carmen top


Malvern Theatres


BIZET will probably not have anticipated the arrival on stage of a huge white charger ridden by a Spanish soldier and dancing to the rhythms of the orchestra!

The less extrovert arrival at two points of a donkey was one thing, but the majestic presence of this magnificent horse raising his hooves and tapping his shoes to the music was a touch of circus to enrich the evening’s entertainment. The audience loved it!

It is not difficult to understand why the 19th Century audience in Paris were rather shocked by the opera when it was first performed. Carmen, the archetypal femme fatale, is a morally shocking heroine, voluptuous, sensual and devoid of faithfulness.

She lures Don Jose with her charms only to discard him cruelly in favour of the great toreador Escamillo. The abruptness of the fatal conclusion may be just deserts, but we are lured as an audience into delighting in her voluptuousness nonetheless.

The scale of Ellen Kent’s production is impressive in these days when so many plays have to work with small casts. The final curtain call did not include a fair proportion of the cast who are also not included in the cast list. For example we were enchanted to see a dozen children swelling the crowds at the festival early in the play.

The lovely and imposing set presented us with the gates of a Spanish town and a hint of the warmer Mediterranean climate we have been missing over the winter in this part of the world! The scene was classical, grand and warm.

The costumes were likewise colourful, varied and exciting. The soldiers in their blue and gold uniforms, the locals in the bright reds, whites and creams, contrasted with the dark cloaks of the smugglers in Act Three. The visual impressions were excellent.

Bizet’s music is sublime. The orchestra performed with great energy and yet sensitivity. The gentle tones of the harp complementing the boldness of the percussion section were all conducted with passion and at times tenderness by the conductor, Vasyl Vasylenko.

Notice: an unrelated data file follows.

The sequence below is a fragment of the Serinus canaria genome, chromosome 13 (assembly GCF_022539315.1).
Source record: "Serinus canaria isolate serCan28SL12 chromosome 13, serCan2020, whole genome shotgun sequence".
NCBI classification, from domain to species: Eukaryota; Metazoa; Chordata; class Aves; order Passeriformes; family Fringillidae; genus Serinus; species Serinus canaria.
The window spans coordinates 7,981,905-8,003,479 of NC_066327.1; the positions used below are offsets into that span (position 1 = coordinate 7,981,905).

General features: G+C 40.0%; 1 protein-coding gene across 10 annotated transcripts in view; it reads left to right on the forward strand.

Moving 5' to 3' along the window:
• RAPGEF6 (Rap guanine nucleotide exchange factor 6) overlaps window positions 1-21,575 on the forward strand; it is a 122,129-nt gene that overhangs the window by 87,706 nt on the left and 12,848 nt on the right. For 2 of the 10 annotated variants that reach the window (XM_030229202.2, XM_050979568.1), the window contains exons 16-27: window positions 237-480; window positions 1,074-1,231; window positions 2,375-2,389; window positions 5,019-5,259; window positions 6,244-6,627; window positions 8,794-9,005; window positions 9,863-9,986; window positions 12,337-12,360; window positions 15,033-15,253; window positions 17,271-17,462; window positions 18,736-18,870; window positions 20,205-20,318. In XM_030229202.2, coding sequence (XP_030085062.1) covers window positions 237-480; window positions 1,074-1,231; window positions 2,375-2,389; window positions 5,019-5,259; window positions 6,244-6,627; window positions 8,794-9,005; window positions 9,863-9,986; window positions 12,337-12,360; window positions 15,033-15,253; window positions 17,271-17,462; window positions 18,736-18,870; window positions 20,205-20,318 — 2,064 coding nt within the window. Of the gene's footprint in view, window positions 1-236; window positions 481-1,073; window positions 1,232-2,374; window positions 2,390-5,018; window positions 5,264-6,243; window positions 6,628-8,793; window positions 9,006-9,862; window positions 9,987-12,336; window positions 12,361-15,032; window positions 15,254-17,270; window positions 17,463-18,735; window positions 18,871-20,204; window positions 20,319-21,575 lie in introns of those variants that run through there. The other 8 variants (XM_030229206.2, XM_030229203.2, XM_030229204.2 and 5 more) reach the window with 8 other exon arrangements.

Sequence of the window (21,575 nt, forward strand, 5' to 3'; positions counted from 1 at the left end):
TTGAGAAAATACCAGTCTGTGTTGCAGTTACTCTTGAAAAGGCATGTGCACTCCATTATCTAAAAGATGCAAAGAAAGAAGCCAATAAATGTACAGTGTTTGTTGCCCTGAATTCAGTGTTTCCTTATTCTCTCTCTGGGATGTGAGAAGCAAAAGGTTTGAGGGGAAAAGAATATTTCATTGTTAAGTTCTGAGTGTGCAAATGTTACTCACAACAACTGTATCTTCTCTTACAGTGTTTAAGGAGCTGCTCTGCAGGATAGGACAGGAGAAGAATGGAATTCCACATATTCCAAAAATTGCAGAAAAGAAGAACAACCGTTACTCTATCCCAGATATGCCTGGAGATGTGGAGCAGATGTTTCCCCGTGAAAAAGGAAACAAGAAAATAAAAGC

The performances were of course led and dominated by the lead provided by Liza Kadelnik as Carmen. Her seductive performance was outstanding and she sang beautifully. She controlled the stage and looked perfect for the part. As Don Jose, Vitality Liskovetskiy sang well but lacked the physical presence to be the ideal and charming male lead. Iurie Gisca as Escamillo was strong and convincing, if a touch mature in age. Micaela was played by Alyona Kistenyova: she is the most honourable character and a victim of Don Jose’s waywardness. Her singing was a bit shrill at times for the most pitiable character in the story, but her rendering of the ‘Weeping Mother’ was moving and powerful.

We are indebted to Ellen Kent and the Orchestra and National Opera & Ballet Company of Moldova for this touring production. It was lavish, classical, extravagant and musically rich. A wonderful evening.

Tim Crow



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